PubMed  Article  Google Scholar 

  135. 135.

    Wu, L., Leijten, J. C., Georgi, N., Post, J. N., van Blitterswijk, C. A., & Karperien, M. (2011). Trophic effects of mesenchymal stem cells increase chondrocyte proliferation and matrix formation. Tissue Engineering Part A, 17(9–10), 1425–1436.

    CAS  PubMed  Article  Google Scholar 

  136. 136.

    Wu, L., Prins, H. J., Helder, M. N., van Blitterswijk, C. A., & Karperien, M. (2012). Trophic effects of mesenchymal stem cells in chondrocyte co-cultures are independent of culture conditions and cell sources. Tissue Engineering Part A, 18(15–16), 1542–1551.

    CAS  PubMed  Article  Google Scholar 

  137. 137.

    Petrovic, V., Zivkovic, P., Petrovic, D., & Stefanovic, V. (2012). Craniofacial bone tissue engineering. Oral Surgery, Oral Medicine, Oral Pathology and Oral Radiology, 114(3), e1–e9.

    PubMed  Article  Google Scholar 

  138. 138.

    Toh, W. S., Spector, M., Lee, E. H., & Cao, T. (2011). Biomaterial-mediated delivery of microenvironmental cues for repair and regeneration of articular cartilage. Molecular Pharmaceutics, 8(4), 994–1001.

    CAS  PubMed  Article  Google Scholar 

  139. 139.

    Allen, K. D., & Athanasiou, K. A. (2008). Scaffold and growth factor selection in temporomandibular joint disc engineering. Journal of Dental Research, 87(2), 180–185.

    CAS  PubMed  Article  Google Scholar 

  140. 140.

    Almarza, A. J., & Athanasiou, K. A. (2004). Seeding techniques and scaffolding choice for tissue engineering of the temporomandibular joint disc. Tissue Engineering, 10(11–12), 1787–1795.

    CAS  PubMed  Article  Google Scholar 

  141. 141.

    Chung, C., & Burdick, J. A. (2008). Engineering cartilage tissue. Advanced Drug Delivery Reviews, 60(2), 243–262.

    PubMed Central  CAS  PubMed  Article  Google Scholar 

  142. 142.

    Mao, J. J., Giannobile, W. V., Helms, J. A., Hollister, S. J., Krebsbach, P. H., Longaker, M. T., et al. (2006). Craniofacial tissue engineering by stem cells. Journal of Dental Research, 85(11), 966–979.

    PubMed Central  CAS  PubMed  Article  Google Scholar 

  143. 143.

    Nicodemus, G. D., Villanueva, I., & Bryant, S. J. (2007). Mechanical stimulation of TMJ condylar chondrocytes encapsulated in PEG hydrogels. Journal of Biomedical Materials Research, Part A, 83(2), 323–331.

    Article  CAS  Google Scholar 

  144. 144.

    Toh, W. S., Lim, T. C., Kurisawa, M., & Spector, M. (2012). Modulation of mesenchymal stem cell chondrogenesis in a tunable hyaluronic acid hydrogel microenvironment. Biomaterials, 33(15), 3835–3845.

    CAS  PubMed  Article  Google Scholar 

  145. 145.

    MacBarb, R. F., Chen, A. L., Hu, J. C., & Athanasiou, K. A. (2013). Engineering functional anisotropy in fibrocartilage neotissues. Biomaterials, 34(38), 9980–9989.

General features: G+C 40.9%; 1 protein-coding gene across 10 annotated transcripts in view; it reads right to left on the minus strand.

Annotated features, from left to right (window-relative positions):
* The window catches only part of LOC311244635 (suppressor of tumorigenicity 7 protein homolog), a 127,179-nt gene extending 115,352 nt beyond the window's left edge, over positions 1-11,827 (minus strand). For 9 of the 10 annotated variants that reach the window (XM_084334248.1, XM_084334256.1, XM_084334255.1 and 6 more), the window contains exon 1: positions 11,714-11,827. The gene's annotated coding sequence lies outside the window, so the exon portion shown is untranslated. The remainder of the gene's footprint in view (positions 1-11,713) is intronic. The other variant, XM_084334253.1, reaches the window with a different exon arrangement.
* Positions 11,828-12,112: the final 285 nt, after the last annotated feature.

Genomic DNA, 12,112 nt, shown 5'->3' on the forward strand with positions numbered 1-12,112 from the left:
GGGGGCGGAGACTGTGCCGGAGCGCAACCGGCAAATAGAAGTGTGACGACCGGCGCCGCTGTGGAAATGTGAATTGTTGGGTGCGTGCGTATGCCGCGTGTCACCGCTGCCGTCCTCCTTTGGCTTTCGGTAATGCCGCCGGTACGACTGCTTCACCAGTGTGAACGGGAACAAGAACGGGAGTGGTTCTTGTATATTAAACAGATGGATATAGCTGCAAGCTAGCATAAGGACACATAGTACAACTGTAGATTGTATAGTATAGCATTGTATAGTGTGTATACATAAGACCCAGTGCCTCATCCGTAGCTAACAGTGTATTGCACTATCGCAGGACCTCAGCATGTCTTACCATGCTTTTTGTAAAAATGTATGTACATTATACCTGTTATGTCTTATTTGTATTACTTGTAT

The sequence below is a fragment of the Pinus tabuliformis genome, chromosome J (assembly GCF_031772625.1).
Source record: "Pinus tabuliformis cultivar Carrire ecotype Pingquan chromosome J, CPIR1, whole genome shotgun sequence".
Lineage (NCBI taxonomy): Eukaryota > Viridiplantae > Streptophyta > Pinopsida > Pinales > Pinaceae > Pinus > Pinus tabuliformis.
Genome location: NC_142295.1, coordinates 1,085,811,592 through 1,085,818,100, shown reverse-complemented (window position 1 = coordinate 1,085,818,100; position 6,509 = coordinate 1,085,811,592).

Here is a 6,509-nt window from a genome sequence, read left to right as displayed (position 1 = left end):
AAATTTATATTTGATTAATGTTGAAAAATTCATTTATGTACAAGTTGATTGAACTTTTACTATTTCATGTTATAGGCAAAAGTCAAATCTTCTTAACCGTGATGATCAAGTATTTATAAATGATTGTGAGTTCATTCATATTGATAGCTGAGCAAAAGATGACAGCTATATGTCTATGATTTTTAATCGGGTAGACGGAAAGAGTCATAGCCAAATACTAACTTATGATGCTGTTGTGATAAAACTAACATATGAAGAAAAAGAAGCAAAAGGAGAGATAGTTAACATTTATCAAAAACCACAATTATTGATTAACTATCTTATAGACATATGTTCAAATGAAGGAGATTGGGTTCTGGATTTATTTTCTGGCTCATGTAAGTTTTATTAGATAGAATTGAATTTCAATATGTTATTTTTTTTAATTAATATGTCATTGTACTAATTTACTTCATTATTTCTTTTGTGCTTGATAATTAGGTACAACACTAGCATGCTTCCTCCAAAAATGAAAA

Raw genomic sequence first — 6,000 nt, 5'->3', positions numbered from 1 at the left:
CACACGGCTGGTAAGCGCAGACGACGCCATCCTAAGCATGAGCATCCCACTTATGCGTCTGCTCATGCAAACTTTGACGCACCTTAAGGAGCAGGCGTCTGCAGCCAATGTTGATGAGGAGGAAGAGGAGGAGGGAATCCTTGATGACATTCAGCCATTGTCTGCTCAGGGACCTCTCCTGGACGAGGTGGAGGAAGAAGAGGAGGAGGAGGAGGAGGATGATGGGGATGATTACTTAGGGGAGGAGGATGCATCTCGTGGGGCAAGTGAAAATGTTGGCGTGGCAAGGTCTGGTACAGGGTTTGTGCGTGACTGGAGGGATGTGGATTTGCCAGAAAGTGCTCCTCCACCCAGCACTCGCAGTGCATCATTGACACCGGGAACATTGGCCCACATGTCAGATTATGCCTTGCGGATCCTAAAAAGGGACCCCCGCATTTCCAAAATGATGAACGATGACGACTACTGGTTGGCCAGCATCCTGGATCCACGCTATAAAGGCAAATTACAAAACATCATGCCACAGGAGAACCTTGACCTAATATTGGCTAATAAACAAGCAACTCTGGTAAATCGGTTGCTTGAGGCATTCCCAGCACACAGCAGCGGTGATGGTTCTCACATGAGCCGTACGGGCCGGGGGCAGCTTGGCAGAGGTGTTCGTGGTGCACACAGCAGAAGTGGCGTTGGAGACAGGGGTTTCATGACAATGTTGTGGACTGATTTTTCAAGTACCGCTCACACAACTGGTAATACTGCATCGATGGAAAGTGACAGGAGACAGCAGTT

CAS  PubMed  Article  Google Scholar 

  146. 146.

    Toh, W. S., & Loh, X. J. (2014). Advances in hydrogel delivery systems for tissue regeneration. Materials Science and Engineering: C, 45, 690–697.

    CAS  Article  Google Scholar 

  147. 147.

    Detamore, M. S., & Athanasiou, K. A. (2003). Motivation, characterization, and strategy for tissue engineering the temporomandibular joint disc. Tissue Engineering, 9(6), 1065–1087.

    CAS  PubMed  Article  Google Scholar 

  148. 148.

    Moioli, E. K., Clark, P. A., Xin, X., Lal, S., & Mao, J. J. (2007). Matrices and scaffolds for drug delivery in dental, oral and craniofacial tissue engineering. Advanced Drug Delivery Reviews, 59(4), 308–324.

    PubMed Central  CAS  PubMed  Article  Google Scholar 

  149. 149.

    Toh, W.S., Toh, Y.C., & Loh, X.J. (2015). Hydrogels for stem cell fate control and delivery in regenerative medicine. In: In-situ gelling polymers 187–214. Springer Singapore. doi:10.1007/978-981-287-152-7_8

  150. 150.

    Hagandora, C. K., Gao, J., Wang, Y., & Almarza, A. J. (2013). Poly (glycerol sebacate): a novel scaffold material for temporomandibular joint disc engineering. Tissue Engineering Part A, 19(5–6), 729–737.

    PubMed Central  CAS  PubMed  Article  Google Scholar 

  151. 151.

    Allen, K. D., & Athanasiou, K. A. (2006). Tissue engineering of the TMJ disc: a review. Tissue Engineering, 12(5), 1183–1196.

    PubMed  Article  Google Scholar 

  152. 152.

    Brown, B. N., Chung, W. L., Almarza, A. J., Pavlick, M., Reppas, S., Ochs, M. W., & Badylak, S. F. (2012). An inductive, scaffold-based, regenerative medicine approach to reconstruction of the temporomandibular joint disk. Journal of Oral and Maxillofacial Surgery, 70(11), 2656–2668.

    PubMed Central  PubMed  Article  Google Scholar 

  153. 153.

    Dimitroulis, G. (2005). The use of dermis grafts after discectomy for internal derangement of the temporomandibular joint. Journal of Oral and Maxillofacial Surgery, 63(2), 173–178.

    PubMed  Article  Google Scholar